Institutional Real Estate, Inc.

NAREIM Dialogues Spring 2018

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Page 38 of 51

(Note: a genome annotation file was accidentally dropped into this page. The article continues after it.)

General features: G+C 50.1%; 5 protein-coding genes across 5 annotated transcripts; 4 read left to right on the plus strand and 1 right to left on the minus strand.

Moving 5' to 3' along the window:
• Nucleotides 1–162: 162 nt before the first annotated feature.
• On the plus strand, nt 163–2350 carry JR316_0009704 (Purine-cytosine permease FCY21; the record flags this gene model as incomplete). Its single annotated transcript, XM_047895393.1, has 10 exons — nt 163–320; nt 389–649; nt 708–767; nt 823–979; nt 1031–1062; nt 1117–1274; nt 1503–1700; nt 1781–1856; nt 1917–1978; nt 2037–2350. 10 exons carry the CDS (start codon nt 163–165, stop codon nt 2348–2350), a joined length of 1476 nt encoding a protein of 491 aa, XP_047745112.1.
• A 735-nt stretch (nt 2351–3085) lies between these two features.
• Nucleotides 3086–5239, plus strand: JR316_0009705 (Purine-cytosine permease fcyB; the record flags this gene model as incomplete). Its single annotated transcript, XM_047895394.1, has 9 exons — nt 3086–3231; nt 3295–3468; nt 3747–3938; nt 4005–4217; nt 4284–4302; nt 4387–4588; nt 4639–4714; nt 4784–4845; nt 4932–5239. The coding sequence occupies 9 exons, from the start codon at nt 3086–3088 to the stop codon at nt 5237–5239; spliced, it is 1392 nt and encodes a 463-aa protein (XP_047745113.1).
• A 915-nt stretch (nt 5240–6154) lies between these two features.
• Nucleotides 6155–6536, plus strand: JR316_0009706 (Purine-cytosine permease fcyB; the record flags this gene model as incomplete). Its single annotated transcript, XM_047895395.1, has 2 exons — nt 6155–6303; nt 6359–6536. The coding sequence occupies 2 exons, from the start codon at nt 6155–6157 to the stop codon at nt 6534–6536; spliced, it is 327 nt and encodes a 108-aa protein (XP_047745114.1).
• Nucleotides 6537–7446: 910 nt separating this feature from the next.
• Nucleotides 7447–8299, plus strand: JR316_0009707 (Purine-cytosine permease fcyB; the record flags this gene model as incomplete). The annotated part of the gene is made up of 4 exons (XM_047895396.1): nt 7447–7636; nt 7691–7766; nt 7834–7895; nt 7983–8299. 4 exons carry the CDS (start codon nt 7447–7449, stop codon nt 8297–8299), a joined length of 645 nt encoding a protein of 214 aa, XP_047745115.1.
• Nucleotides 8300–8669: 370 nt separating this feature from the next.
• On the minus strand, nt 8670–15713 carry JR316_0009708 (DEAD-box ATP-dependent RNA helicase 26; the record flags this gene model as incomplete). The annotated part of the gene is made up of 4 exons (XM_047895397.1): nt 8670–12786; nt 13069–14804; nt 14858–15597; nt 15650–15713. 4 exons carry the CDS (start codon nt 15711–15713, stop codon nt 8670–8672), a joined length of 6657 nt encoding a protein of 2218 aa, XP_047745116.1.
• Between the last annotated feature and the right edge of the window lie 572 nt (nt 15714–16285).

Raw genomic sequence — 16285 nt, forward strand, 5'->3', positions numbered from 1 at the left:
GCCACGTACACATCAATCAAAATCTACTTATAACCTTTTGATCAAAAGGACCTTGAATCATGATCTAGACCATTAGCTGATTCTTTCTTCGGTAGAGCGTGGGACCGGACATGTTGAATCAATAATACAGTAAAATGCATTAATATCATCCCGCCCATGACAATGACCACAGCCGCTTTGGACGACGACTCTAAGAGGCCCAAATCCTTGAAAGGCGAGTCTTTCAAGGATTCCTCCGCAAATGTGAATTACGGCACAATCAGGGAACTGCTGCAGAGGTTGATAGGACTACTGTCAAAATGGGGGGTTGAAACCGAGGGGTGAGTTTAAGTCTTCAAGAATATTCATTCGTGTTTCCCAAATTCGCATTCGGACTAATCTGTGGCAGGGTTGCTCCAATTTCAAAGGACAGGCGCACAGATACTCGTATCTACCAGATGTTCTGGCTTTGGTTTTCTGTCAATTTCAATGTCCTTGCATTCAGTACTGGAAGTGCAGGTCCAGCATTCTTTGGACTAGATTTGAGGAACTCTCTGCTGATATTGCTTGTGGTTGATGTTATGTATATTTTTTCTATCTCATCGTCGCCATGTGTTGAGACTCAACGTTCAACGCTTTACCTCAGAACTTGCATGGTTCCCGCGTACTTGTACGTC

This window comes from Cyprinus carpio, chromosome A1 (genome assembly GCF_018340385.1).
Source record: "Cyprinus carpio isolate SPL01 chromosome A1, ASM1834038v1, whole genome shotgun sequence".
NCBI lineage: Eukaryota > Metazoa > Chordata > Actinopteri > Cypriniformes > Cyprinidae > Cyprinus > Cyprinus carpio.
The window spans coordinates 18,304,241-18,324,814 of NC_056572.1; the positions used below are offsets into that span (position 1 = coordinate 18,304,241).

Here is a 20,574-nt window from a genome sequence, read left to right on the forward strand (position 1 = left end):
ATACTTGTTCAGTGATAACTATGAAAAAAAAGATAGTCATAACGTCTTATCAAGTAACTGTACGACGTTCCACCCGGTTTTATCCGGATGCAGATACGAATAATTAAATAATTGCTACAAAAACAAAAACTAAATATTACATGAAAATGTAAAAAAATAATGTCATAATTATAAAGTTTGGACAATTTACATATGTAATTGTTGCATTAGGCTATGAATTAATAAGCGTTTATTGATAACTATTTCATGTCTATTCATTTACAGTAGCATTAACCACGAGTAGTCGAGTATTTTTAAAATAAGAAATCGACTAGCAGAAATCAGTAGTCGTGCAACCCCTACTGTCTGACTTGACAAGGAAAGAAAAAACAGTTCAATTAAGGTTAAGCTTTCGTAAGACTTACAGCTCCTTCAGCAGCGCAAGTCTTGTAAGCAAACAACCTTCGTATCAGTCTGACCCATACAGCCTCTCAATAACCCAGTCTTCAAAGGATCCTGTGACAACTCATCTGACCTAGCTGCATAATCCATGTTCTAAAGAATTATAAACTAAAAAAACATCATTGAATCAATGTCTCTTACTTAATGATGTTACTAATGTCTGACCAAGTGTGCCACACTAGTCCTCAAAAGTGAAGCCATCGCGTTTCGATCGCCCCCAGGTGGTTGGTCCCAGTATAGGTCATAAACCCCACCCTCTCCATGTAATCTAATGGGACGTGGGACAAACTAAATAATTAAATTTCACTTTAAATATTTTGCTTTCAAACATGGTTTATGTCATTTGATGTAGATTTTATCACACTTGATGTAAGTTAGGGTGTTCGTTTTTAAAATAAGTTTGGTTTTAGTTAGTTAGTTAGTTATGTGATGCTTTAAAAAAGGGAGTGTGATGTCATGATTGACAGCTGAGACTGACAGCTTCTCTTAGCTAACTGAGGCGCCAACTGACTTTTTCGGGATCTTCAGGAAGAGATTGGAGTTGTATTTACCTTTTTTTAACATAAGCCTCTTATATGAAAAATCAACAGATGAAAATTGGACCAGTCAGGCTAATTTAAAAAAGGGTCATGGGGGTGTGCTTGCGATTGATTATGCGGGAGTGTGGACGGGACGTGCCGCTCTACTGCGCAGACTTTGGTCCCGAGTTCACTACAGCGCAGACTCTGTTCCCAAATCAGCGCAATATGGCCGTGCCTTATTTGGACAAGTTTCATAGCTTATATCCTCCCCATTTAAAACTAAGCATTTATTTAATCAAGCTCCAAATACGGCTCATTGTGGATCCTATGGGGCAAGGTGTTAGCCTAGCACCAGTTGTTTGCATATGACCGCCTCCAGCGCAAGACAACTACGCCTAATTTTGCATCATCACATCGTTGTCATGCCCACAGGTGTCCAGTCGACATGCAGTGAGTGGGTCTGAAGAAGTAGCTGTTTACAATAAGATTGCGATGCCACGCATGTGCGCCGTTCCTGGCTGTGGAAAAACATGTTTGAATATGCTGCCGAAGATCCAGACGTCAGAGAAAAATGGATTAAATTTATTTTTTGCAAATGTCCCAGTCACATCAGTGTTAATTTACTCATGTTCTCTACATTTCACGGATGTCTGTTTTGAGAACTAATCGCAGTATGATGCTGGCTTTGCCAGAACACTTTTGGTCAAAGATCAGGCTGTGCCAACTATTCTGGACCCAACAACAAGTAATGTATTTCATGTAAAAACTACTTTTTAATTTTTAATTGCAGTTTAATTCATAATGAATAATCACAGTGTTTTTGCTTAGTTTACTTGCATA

NAREIM DIALOGUES SPRING 2018 37 creates real financial value. If you look at building energy efficiency opportunities, there are billions of dollars in value from wasted energy that can be harvested. Granted, tapping those reserves isn't easy. Efficiency is scattered across multiple building systems and processes — single point solutions like swapping out old lighting fixtures, replacing a chiller, updating a roof system, or changing management practices can require major capital expenditures, disruptive construction projects and, depending on lease structures, take time to produce a positive return — if a return materializes at all. Creating significant value from efficiency requires vast amounts of original, building- specific data so that you can uncover and continuously correct hidden inefficiencies in existing, interconnected building systems. With such nuanced data, small tweaks across many different building systems can yield 10-30 percent energy savings, and more importantly for many landlords, boost net operating income. Again, this is similar to the oil industry, where expert businesses have emerged specifically to identify, value and then extract reserves for their clients. Real estate needs the same kind of approach – and, like oil, investors can now look at efficiency as potential value creation and not as marginal cost savings. Real estate investors care the most about the overall value of the buildings, expending the brunt of their worry on maximizing NOI to improve the equation coupled with a cap rate. While energy might seem like a small variable, generating even $0.50 energy savings per square foot tapping into Efficiency Reserves can, if done correctly so that it can be capped at disposition even in NNN buildings, increase the overall value of a building by $5 – $10 per square foot— while making important progress against climate change. In a 100,000 square foot building, this would result in $1 million dollars in financial value and 3,000 tons of carbon dioxide eliminated. Multiply this by a portfolio of 1,000 buildings, and you've just generated $1 billion in financial value, and eliminated 3 million tons of carbon dioxide — about the same as cutting the emissions from electricity use from half a million homes in one year. That's a lot of green. Data-enabled 'Efficiency Production' Traditionally, the concept of energy efficiency has been a relatively passive affair. You screw in a few LEDs, purchase ENERGY STAR-friendly products, add a green roof or bike racks, check the boxes to make your building LEED-certified, and call it a day. But these measures only scratch the surface of the opportunity. By collecting and analyzing more data than ever before, sustainability and efficiency can be viewed as prospecting for value. In a tight market priced near to perfection, these Efficiency Reserves can be the difference that creates alpha. While commercial real estate has been able to weather the Information Age thus far without too much trouble, technology now is disrupting the status quo. Businesses and consumers spend $450 billion powering these buildings each year, with up to 30 percent of that energy and money wasted on delivery and management of energy. What if we could convert this wasted energy into revenue? Again, thanks to data, we can. The Efficiency Production process works by deploying hundreds of physical sensors throughout a commercial building in a way which doesn't disrupt operations but allows for the collection of huge amounts of quality thermodynamic data pertaining to the building's heaviest energy users: heating, cooling, ventilation and lighting systems. All of this information, along with supplementary data from the Building Management System (BMS), utility, and weather satellites, is fed into CLUES®, Carbon Lighthouse's proprietary software platform, to create a kind of MRI of your building. This lets us identify how to best optimize the equipment you already have in a way that improves overall system efficiency, without costly equipment replacement or upfront cost. With this MRI "baseline", we can model which corrective actions will produce the highest returns. After we've implemented the changes, we use data to monitor the energy performance over time, which is how we Efficiency Producers to take corrective action as soon as there is a problem, guaranteeing continued financial value even in the face of inevitable building drift. Energy efficiency is not a 'one-and-done' deal; it requires continuous action. While Carbon Lighthouse coined the term 'Efficiency Production', it is increasingly being deployed across portfolios nationwide by owners and real estate investors who see the massive market opportunity of Efficiency Reserves — $100 billion in the U.S. market alone in the form of wasted energy. Capitalism will save the planet The beauty of efficiency in all of its forms is that it's about making better use of the resources we have to create better outcomes. Real estate investors have plenty to worry about on the climate front — in 2017 alone, extreme weather events such as Hurricanes Harvey, Irma, and Maria inflicted billions of dollars in damages on the built environment, before even accounting for lost rents. And, as the planet continues to warm, the costs associated with these unpredictable weather risks will only increase. There is a common belief that the environment and the economy are mutually exclusive pursuits. Technological improvements over the past decade have rendered that belief outdated and incorrect, and the data proves it. When wasted energy is turned into revenue, we remove a chunk of the 20 percent of global emissions coming from commercial buildings. So far, Efficiency Production has eliminated the equivalent of six power plants (with nine more on the way) while tapping the value of millions of dollars worth of Efficiency Reserves for real estate investors. Those who predict the future will inherit it Success in the real estate industry comes down to the ability to make accurate predictions. It's the real estate investor's job to predict the future of the market, and in this endeavor data is a powerful ally. Making useful predictions depends on the quality and quantity of the available data. We live in the Information Age, and data reigns. Those investors who learn how to collect, analyze and act on data will reap the financial rewards. In an industry struggling to solve the value creation problem, data offers an opportunity to find and tap new revenue streams that haven't ever been possible before. The successful will profit while making a tangible impact on climate change. How we now collect, analyze and act on data has changed the game. There's untapped value waiting in your building. Will you reach for it? 0123456789 0123456789 0123456789 0123456789 0123456789 ©